Divorce is a blow to our self-identity and confidence. The feelings we encounter during a divorce can range from anger, sadness, and depression to relief. The decision to divorce a spouse is either made due to an unhappy marriage, realizing one or both partners are no longer in love, an affair, or mutual agreement. There are many reasons why divorce occurs, but regardless of the decision, it still hurts.
Marriage and divorce rates fluctuate over the years. The Centers for Disease Control (CDC) keeps a detailed account of marriage and divorce rates by state, age, ethnicity, etc. The overall results for 2018 are:
- Number of marriages: 2,132,853
- Marriage rate: 6.5 per 1,000 total population
- Number of divorces: 782,038 (45 reporting States and D.C.)
- Divorce rate: 2.9 per 1,000 population (45 reporting States and D.C.)
Divorce involves many factors, and it’s difficult, to sum up how to cope with divorce by using lists and tips. We asked two women about their divorces.
Celeste is a sports mom in her 40s. She works, spends time with her friends, participates in school and sports events. Celeste talks about her marriage and divorce.
“I thought everything was okay. We went on vacations, spent time together, we were involved with the kids’ school and sports; I even belonged to the Booster Club. We worked our schedules to allow us time to get out without the kids.
I noticed he was preoccupied and was spending time at work, but he was always there for the kids’ events. He was active, happy, and present, you know? The kids knew he was there for them.
Our personal life wasn’t sizzling, but with everything we did and our commitment to our kids, I didn’t think about sizzle. Who does? We’re in our 40s, trying to pay the bills, be everywhere, work, and everything. We had our date nights, and I thought we were close. We stopped having sex because we were tired, or so I thought.
He came to me and, out of the blue, asked me for a divorce. There was another woman—what a liar. He was good at hiding the affair. After the kids came, it was my job to take care of them. I thought I made time for us.
When your world comes crashing down, the emotions range from anger and sadness to hurt and despair. My husband announced he would stay in the house until we sell it. He told me he couldn’t afford to move out because he was still paying the mortgage. We talked about co-parenting. He didn’t want to co-parent or have partial custody.
The kids didn’t understand why he no longer wanted to raise them or speak with them.
I realized then that I was becoming a single parent. My focus needed to be on the kids and making sure we would be financially and emotionally secure. I worked with my kids to fix up the house and yard so we could put it on the market. Now the kids and I take day trips. I want them to feel loved.
There is a realization when your life turns upside down. You realize you need to look inside yourself and work on your emotional well-being. The thoughts of self-doubt were flooding my waking moments. Was it my fault? Did I lose my appeal to him? I know I gained weight, but so did he. He lost all of his hair; I didn’t cheat on him.
My journey to peace includes an exercise program; I lost 15 lbs already. The most important part of my journey began in therapy. I sat and talked to someone who listened. I don’t know why I didn’t start therapy years ago. Do you know how nice it is to speak to someone? My kids are starting therapy. They need to talk about their feelings. Maybe someday their Dad will join them, but I want them to speak to someone right now.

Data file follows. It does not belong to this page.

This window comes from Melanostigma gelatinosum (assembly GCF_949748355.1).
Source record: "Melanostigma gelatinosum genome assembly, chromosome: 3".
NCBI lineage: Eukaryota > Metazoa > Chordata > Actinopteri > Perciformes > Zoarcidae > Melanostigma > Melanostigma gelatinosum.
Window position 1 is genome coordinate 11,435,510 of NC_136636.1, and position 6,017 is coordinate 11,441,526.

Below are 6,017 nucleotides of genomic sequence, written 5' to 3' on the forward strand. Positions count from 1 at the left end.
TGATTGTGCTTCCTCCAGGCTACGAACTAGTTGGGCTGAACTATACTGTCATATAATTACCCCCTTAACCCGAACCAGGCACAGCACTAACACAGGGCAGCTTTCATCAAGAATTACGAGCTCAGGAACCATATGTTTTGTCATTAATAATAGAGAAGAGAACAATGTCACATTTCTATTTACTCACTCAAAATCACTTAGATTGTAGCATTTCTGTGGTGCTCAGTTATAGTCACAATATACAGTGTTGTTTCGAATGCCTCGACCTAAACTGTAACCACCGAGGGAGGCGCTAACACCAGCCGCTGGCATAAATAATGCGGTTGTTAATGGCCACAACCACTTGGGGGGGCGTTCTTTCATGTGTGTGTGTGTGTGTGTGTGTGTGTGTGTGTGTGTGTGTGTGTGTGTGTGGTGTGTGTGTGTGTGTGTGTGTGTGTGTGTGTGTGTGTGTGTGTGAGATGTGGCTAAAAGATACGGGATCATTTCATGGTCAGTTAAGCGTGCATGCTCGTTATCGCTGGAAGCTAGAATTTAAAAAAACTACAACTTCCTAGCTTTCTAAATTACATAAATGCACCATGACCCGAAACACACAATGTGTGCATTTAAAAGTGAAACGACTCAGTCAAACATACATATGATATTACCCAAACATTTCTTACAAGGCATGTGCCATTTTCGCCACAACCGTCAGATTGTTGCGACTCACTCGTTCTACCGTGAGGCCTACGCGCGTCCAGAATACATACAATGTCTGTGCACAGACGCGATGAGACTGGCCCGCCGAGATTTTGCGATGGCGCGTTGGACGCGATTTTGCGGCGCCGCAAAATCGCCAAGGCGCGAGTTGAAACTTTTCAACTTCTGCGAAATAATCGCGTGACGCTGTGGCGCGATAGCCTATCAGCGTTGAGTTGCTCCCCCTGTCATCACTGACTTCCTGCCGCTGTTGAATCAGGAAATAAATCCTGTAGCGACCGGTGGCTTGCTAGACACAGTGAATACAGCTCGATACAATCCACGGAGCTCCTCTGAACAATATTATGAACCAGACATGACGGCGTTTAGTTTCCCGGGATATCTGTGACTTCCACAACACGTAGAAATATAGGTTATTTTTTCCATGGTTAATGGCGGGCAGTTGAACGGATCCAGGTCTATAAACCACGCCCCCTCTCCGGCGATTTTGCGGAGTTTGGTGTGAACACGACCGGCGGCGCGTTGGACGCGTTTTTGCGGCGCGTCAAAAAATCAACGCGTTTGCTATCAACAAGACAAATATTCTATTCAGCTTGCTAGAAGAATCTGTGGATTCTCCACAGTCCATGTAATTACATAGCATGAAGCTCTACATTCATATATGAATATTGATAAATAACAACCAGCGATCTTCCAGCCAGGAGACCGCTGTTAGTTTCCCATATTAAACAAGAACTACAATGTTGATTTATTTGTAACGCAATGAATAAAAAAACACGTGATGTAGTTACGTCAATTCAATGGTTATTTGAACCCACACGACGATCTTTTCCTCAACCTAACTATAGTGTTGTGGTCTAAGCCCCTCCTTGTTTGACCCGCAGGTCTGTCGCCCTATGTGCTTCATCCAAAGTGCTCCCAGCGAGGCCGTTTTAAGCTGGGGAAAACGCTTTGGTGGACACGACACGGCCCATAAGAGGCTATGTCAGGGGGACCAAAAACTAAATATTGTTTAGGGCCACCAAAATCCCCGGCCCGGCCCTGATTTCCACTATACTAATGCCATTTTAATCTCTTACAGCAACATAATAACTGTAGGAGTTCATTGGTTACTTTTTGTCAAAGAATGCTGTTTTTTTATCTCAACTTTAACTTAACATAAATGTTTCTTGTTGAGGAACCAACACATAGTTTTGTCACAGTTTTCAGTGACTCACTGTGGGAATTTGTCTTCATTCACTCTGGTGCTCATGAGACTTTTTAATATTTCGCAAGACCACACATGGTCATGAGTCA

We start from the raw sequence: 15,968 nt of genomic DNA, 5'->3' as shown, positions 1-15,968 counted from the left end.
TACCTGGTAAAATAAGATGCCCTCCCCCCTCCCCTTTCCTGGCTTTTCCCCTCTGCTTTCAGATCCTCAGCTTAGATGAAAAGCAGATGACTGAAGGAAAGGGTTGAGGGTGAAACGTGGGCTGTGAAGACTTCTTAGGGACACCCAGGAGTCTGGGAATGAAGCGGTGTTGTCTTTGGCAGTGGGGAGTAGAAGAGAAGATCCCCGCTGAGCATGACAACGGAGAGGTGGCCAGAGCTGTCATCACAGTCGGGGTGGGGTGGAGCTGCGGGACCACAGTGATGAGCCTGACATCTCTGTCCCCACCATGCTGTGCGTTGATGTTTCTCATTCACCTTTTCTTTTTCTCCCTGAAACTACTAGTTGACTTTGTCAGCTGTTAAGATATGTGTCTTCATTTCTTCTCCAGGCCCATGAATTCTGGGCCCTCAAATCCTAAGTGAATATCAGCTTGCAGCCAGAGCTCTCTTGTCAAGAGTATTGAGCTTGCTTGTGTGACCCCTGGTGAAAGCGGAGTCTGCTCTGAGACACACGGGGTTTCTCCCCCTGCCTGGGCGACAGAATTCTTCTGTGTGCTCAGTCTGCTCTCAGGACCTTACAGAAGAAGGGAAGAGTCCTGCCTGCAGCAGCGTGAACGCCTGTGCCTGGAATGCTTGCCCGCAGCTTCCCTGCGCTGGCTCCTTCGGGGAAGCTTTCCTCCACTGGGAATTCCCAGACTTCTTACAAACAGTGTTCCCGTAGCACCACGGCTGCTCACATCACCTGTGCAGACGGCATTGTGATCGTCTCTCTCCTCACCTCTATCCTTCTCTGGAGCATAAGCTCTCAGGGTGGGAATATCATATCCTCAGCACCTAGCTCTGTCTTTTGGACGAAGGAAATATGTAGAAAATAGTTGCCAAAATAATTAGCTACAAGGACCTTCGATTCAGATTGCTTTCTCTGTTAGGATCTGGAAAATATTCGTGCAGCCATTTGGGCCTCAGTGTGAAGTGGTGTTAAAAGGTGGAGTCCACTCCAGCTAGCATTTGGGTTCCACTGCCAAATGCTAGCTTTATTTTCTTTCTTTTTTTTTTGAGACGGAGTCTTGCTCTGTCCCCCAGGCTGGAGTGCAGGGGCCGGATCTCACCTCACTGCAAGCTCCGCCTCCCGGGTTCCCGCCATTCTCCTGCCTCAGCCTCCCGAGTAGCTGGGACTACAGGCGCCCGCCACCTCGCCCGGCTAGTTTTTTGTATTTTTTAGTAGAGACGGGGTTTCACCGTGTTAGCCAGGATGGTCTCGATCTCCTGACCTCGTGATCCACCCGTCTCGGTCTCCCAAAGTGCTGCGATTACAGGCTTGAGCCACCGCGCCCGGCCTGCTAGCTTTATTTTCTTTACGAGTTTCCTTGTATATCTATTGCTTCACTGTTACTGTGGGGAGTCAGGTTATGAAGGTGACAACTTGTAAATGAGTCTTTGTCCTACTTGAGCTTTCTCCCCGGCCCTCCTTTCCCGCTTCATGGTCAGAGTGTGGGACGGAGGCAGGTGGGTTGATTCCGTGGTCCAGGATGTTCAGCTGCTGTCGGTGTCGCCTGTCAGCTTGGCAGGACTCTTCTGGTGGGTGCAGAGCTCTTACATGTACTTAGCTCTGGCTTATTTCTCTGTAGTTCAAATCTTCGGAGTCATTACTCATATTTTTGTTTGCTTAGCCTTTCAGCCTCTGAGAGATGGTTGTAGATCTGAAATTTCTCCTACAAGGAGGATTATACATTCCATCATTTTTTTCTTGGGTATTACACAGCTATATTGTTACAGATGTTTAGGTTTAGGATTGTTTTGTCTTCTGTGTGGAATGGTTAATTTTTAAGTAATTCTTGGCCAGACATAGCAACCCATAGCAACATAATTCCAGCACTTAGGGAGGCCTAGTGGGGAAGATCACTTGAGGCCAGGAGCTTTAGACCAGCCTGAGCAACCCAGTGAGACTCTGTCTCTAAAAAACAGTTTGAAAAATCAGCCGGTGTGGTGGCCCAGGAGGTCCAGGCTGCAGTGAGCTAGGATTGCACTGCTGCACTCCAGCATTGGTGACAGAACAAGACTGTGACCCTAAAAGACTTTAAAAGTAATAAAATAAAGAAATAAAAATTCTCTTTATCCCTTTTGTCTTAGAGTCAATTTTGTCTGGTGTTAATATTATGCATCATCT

We are considering home sessions. Maybe having someone in our home, seeing the dynamics we experience will help. All I know is therapy helps. I no longer doubt or blame myself for the choices he made.”
“My ex and I weren’t angels. We loved each other, but not enough. We were in love at one point, but now we’re more like a brother and sister. Does that make sense? I thought I was finally making the right choices when it came to men. I used to love ‘bad boys.’ My ex, he is a good guy. I don’t want anyone to think any less of him; we agreed to be friends throughout this divorce.
I had an affair. I met the guy when I missed my bus and had to wait for the next one. There was a bar near the stop so I went in for a drink. A guy near me complimented me. I looked at him, and we began to talk. The affair lasted a little over a year. I told my husband the truth. He couldn’t say anything since he had several relationships during our marriage.
For example, two days before we got married, a woman called to say wanted him to call off the wedding. She told me they were together for over a year, but he wouldn’t call off the wedding. I asked him about it, and he admitted he was sleeping with her. He’s a good guy, though. He never hit me like my ex-boyfriends.
My decision to begin therapy helped me work through my self-esteem issues. The act of talking to someone opened my eyes. Individual and group therapy is a place of comfort.”
Divorce is difficult. Whether the divorce is mutually agreed on or one-sided, the result is learning to accept your new life. As you go through a divorce, there will be open wounds, self-doubt, anger, hurt, and depression. Seeking help is part of healing. Talking with a therapist isn’t selfish; it’s positive. Healing begins with learning how to cope with feelings like depression, betrayal, anger, and relief. Every emotion felt during the divorce process is valid. You deserve to have a place to process your thoughts and feelings without worrying. Therapy also gives you the chance to learn more about you. At Achieve Concierge, we offer treatment for those going through a divorce. We can come to your home and help you evaluate the dynamics within your environment, or you can come to our offices. If you have any questions, call us at (858) 221-0344.